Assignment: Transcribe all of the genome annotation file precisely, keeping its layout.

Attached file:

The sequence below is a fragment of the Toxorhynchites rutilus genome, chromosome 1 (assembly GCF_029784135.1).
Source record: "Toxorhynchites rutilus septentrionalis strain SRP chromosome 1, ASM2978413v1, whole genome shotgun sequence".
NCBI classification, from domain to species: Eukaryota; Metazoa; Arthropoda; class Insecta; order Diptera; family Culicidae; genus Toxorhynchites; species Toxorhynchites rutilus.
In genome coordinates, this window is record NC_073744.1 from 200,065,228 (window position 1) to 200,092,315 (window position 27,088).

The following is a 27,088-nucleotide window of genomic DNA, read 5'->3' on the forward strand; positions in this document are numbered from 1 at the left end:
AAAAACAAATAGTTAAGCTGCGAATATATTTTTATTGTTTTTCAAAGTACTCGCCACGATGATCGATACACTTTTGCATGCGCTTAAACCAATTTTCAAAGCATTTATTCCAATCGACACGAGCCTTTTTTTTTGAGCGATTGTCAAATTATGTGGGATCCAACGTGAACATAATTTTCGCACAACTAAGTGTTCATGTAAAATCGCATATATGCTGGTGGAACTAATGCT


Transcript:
The sequence below is a fragment of the Toxorhynchites rutilus genome, chromosome 1 (assembly GCF_029784135.1).
Source record: "Toxorhynchites rutilus septentrionalis strain SRP chromosome 1, ASM2978413v1, whole genome shotgun sequence".
NCBI classification, from domain to species: Eukaryota; Metazoa; Arthropoda; class Insecta; order Diptera; family Culicidae; genus Toxorhynchites; species Toxorhynchites rutilus.
In genome coordinates, this window is record NC_073744.1 from 200,065,228 (window position 1) to 200,092,315 (window position 27,088).

The following is a 27,088-nucleotide window of genomic DNA, read 5'->3' on the forward strand; positions in this document are numbered from 1 at the left end:
AAAAACAAATAGTTAAGCTGCGAATATATTTTTATTGTTTTTCAAAGTACTCGCCACGATGATCGATACACTTTTGCATGCGCTTAAACCAATTTTCAAAGCATTTATTCCAATCGACACGAGCCTTTTTTTTTGAGCGATTGTCAAATTATGTGGGATCCAACGTGAACATAATTTTCGCACAACTAAGTGTTCATGTAAAATCGCATATATGCTGGTGGAACTAATGCT